Is the Terminator coming? Artificial intelligence frightens both Russians and Americans

People are afraid the artificial mind will supplant humans and radically alter our world.

People are afraid the artificial mind will supplant humans and radically alter our world.

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Americans and Russians are united by a fear of artificial intelligence (AI), and a majority of people in both countries believes that AI will drastically change our lives for the worse in the not-so-distant future, according to the recent research.

People do not believe they’ll get along with advanced technology, known simply as AI, because they’re afraid that the artificial mind will supplant humans and radically alter our world. According to a survey of participants at the international hackathon, VisionHack 2017, only 16 percent of Russians and 15 percent of Americans believe that peaceful coexistence is possible.

"The study is one of the first attempts to analyze the opinions of Russians and Americans on one of the most important issues of our day," said Olga Uskova, president of Cognitive Technologies and a hackthon co-organizer. "As a developer of AI systems, we want to understand the public’s attitude."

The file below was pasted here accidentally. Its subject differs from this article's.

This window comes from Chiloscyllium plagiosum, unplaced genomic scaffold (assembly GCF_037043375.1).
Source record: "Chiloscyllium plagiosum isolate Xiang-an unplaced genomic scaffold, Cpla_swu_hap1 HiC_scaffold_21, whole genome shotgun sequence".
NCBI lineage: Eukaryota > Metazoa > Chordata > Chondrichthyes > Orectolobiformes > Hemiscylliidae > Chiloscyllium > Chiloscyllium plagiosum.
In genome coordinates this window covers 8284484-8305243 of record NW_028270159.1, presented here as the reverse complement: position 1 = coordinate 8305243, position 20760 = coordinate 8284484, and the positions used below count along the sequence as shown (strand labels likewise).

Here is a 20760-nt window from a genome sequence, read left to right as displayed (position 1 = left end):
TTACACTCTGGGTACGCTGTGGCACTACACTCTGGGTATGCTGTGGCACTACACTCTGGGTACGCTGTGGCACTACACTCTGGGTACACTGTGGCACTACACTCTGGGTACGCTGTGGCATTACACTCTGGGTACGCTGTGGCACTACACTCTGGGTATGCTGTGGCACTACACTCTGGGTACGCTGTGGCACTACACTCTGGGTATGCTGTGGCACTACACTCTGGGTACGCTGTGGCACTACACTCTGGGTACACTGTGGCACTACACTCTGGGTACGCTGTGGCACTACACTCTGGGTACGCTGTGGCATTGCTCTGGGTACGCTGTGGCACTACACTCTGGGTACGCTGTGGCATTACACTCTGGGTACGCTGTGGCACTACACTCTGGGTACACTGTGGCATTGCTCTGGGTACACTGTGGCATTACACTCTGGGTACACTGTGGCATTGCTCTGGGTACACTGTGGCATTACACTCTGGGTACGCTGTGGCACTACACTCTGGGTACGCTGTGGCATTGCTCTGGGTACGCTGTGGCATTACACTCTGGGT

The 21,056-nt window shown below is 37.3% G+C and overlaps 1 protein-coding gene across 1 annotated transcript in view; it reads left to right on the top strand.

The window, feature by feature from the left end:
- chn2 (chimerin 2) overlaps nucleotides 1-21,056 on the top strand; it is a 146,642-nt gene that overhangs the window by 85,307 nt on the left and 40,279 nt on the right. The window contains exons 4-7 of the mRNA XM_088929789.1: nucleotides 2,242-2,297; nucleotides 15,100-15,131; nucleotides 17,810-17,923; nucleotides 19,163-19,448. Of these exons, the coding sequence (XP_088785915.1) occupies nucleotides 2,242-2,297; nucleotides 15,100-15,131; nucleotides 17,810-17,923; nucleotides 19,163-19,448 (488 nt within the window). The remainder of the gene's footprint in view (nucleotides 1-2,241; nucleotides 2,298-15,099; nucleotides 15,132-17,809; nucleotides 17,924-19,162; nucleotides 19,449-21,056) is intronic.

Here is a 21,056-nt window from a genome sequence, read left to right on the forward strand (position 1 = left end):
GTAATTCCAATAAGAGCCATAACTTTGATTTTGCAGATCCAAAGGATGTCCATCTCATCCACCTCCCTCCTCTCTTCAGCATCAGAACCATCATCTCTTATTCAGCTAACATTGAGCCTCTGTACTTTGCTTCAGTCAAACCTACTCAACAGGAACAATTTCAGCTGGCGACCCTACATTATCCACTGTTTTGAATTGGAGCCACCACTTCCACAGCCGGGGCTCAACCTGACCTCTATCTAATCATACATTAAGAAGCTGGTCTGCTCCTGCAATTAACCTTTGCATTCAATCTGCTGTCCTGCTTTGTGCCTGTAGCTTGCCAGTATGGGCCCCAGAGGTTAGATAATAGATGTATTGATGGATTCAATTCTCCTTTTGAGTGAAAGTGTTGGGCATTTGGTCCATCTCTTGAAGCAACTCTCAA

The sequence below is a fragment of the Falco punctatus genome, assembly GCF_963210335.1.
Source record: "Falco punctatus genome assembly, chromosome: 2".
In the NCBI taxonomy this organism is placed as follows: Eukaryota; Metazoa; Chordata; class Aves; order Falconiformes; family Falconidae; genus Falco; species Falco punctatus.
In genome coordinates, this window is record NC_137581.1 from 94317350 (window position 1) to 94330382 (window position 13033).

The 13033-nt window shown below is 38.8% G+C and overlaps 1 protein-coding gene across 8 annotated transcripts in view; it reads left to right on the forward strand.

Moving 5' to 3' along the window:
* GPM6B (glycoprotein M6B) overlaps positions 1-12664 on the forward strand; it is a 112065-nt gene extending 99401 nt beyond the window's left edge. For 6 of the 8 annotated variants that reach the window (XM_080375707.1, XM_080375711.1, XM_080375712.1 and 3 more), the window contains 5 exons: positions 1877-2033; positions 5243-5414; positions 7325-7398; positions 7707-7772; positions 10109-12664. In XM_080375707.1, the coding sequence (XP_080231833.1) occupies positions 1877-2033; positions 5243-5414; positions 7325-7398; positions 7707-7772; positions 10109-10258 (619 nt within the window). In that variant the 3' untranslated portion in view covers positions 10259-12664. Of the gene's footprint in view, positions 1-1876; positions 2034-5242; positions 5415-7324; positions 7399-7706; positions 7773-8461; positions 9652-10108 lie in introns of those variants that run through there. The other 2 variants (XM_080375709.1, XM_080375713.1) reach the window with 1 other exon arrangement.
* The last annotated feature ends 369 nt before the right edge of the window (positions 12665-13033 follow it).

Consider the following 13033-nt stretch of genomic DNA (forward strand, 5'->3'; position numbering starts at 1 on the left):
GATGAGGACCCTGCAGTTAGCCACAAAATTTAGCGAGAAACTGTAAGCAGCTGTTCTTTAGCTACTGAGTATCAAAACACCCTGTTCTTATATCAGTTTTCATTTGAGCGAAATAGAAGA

Around 22,000 Russians and 5,7000 Americans participated in the survey. The average age of respondents in Russia was 27 years, and 29 years in the U.S.

Despite the gloomy outlook, people still hope that perhaps robots can improve the environmental situation, as well as provide mankind with energy and food; more than 50 percent of respondents in both countries are relying of machines to help solve these issues.

The ability of AI to resolve military conflicts, create paradise on Earth and solve the problems of life expectancy and immortality is questionable, however. Only 4 percent of Russians and 16 percent of Americans believe that AI can help to achieve global peace, prosperity and happiness.

At the same time, 59 percent of Russians and 67 percent of Americans are sure that AI will exacerbate social inequality. In addition, 63 percent of Russians and 85 percent of Americans think the further development of AI will lead to increased unemployment.

VisionHack 2017 is an international student AI and computer vision hackathon that was held in Moscow on Sept. 11-13. Organized by the National University of Science and Technology (MISiS), and Cognitive Technologies, a Russian company developing systems for driverless vehicles, the event featured teams from leading universities around the world, including the Massachusetts Institute of Technology, Cambridge University, Hong Kong University of Science and Technology, the Polytechnic University of Catalonia and many others.

What do Russians and Americans think of AI?

The hackathon's main theme was computer vision in the application of unmanned vehicles, and the goal was to create their own intelligent driver assistance system or advanced driver assistance system (ADAS).

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